Crystals, always abbreviated to XTALS, were of several types, and were treated as permanent stores of considerable value.

which will give you an idea on how difficult it was to get a quartz crystal. The XTAL holdings was mustered every six months and were listed as "Attractive Items - Routine Musters."

  In the days before synthesisers and Wadley Triple Mix (1960), transmitters and receivers had their frequency of operation controlled by a plug-in XTAL, which either in isolation or in concert with a VFO (variable frequency oscillator - tuneable free running) controlled the frequency determination. This latter method was known as PCC (partial crystal control). However, this method of frequency determination did not last that long when compared with pre and post determinations. XTAL's became familiar units only with the introduction of the 601 series transmitters and the receivers B40/B41 (1950's), with retro applications made to WW2 (essentially American) equipments like the 89. This is not to say that the 601 series introduced XTALS, far from it (see below to crystal controlled wavemeters in 1938), but their ubiquitous fitting brought the XTAL, hitherto the exception rather than the rule, to the fore. Before the introduction of 'modern' equipments like the 601/B40, tuning transmitters and measuring the frequency of incoming signals for receivers was done solely by Wavemeters, and there is a section of them on this site. This is what is says in the February 1954 edition of BR 222 (Authority SD1051/54), The Users Guide to Wireless Equipment, quoting from Chapter 6 page 271, where, true to the story, there is no mention of XTALS as a stand-alone piece of kit. (Sadly, for me that is, the book is stapled with an enormous chunks of metal so it can't be pulled apart for scanning, neither do the pages which are 13 inches long (as opposed to A4 which are 11� inches long) lend themselves to scanning, and yes, they are printed in light type from top to bottom and right across the page into the spine).



a.  The introduction of modern transmitters and receivers such as the Type 601 and B40/41 with crystal control, reduces the necessity to fit wavemeter outfits in ships.
b. The present requirements of the Fleet, for the accurate setting up of transmitters and measuring the frequency of incoming signals, can be met by the equipment listed below and by the use of modern receivers.
c. Future requirements for accurate measuring equipment are being met by equipment now under consideration.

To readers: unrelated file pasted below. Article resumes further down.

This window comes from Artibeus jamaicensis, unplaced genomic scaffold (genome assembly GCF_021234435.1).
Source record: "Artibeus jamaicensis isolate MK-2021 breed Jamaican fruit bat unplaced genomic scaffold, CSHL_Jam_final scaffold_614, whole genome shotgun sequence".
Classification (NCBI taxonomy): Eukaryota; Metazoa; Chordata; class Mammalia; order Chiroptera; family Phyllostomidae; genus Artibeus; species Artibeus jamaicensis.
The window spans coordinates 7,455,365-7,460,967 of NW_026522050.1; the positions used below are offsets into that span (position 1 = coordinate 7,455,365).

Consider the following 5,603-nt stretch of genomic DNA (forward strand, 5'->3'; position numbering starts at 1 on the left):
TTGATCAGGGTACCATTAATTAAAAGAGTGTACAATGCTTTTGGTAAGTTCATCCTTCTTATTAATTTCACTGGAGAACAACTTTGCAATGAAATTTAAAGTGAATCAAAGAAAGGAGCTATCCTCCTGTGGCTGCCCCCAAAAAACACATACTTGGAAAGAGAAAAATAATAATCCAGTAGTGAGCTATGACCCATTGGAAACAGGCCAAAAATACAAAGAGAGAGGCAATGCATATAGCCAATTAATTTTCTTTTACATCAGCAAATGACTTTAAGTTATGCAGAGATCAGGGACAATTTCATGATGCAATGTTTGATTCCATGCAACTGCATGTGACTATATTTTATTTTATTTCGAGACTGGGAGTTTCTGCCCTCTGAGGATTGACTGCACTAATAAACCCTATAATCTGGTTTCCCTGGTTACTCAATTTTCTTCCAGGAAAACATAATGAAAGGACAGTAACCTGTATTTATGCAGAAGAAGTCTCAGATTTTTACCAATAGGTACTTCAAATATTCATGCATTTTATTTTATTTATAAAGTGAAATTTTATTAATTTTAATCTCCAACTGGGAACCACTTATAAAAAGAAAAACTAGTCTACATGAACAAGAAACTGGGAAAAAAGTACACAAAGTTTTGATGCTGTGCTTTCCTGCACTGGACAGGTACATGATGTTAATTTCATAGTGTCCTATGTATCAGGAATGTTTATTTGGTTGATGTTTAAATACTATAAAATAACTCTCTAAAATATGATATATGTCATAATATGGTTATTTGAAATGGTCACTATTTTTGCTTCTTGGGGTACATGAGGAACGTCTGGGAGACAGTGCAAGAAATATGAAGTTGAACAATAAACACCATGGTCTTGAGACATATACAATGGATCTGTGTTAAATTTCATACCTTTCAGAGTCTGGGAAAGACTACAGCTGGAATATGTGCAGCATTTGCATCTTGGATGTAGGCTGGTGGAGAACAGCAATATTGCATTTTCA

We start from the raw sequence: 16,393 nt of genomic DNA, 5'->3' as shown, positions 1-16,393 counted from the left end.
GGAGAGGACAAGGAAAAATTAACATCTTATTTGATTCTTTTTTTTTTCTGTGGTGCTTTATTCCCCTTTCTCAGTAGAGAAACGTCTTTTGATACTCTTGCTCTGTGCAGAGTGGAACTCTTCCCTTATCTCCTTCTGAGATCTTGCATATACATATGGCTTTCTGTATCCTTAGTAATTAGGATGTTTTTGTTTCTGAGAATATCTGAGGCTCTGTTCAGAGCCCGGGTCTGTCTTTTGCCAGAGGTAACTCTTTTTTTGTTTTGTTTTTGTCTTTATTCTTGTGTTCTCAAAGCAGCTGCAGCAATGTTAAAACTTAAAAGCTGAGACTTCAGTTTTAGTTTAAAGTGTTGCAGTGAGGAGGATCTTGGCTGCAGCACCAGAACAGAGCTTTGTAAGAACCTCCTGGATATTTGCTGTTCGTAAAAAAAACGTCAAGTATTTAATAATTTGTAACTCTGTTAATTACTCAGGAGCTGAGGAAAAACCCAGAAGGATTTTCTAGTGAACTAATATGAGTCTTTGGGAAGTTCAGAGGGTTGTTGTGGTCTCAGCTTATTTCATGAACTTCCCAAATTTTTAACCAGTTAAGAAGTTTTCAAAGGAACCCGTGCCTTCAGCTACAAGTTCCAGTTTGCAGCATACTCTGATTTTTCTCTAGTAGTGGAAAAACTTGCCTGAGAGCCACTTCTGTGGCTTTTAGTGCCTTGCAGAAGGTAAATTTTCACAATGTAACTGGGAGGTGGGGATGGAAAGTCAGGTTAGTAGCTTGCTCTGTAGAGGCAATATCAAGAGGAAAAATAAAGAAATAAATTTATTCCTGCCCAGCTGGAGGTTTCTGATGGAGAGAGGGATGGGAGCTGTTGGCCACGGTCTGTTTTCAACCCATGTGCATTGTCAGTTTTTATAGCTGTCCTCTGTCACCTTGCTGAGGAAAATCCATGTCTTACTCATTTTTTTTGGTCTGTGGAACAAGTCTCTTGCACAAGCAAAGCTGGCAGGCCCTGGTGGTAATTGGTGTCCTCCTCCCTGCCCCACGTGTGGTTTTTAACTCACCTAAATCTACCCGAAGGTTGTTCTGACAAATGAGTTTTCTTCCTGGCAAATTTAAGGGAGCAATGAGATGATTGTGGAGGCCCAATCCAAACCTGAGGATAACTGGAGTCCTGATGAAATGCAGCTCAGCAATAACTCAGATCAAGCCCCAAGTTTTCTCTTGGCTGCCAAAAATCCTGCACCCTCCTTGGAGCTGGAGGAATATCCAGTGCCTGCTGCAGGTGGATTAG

d. The revised allocation of present equipment is as follows:-

Class of Ship


i. Capital ships, Aircraft Carriers, Cruisers and Depot Ships
ii. Squadron Leaders, Aircraft Carriers, Fast Minelayers, Frigates, Surveying Vessels, Monitors and Minesweepers.
iii. Submarines  
iv. LST (3)
v. Maintenance Ships



  The wavemeter outfits shown (as were outfits GH onwards before WW2) were XTAL controlled, so in effect, we have a direct reversal to the FS (frequency standard) of today. Then, all the ships transmitters and receivers which were VFO controlled were compared to the output of the, say, GN wavemeter to measure accuracy which was crystal controlled. The FS, taking the place of the wavemeter, feeds its accuracy to all transmitters and receivers as a common reference signal which is used to build up the synthesised frequencies required - local oscillators, sub-carriers, output and input operating frequencies etc.

  Thus, in summary, frequency determination was done from the very beginning of our story by wavemeters (VFO and crystal controlled), interrupted by the use of the individually used quartz crystals fitted into each piece of equipment, supplanted by the synthesiser and frequency standard (which uses just the one crystal in a highly stable, temperature controlled environment). Putting a time-base in the summary is easy, if only approximate, when we can say that the wavemeter ruled for 46 years (1904 - 1950); the XTAL for 10 years (1950 - 1960) and the frequency standard/synthesiser for 46 years (1960 - 2006).

  Crystals came in several sizes, none larger than a small match box with some as small (but not as thin) as a postage stamp. They had two male connector pins at the base and some were plugged into an equipment as a single crystal (89Q, B40 etc) whilst others were plugged in as part of a bank of crystals (86M, PTR 170) and others. Some crystals were built into glass envelopes and for all intents and purposes they looked like thermionic valves with multi-pin bases. Each equipment differed and documented its own requirements, and often the XTAL frequency (clearly stamped on the side of the crystal) should equal the transmitted or received frequency, but others might say that the XTAL used should be a half or a quarter of the output/input frequency to be used. XTALS, though much less cumbersome than a wavemeter and generally more accurate, did have potential problems as the following article shows:-

  The 'normal' XTAL was the type A or type L, which was either black or brown in colour. Also used for the 5AB (601 series of transmitters) were "Marconi" types - wide spaced pins - and "Salford" types narrow spaced pins which were more accurate.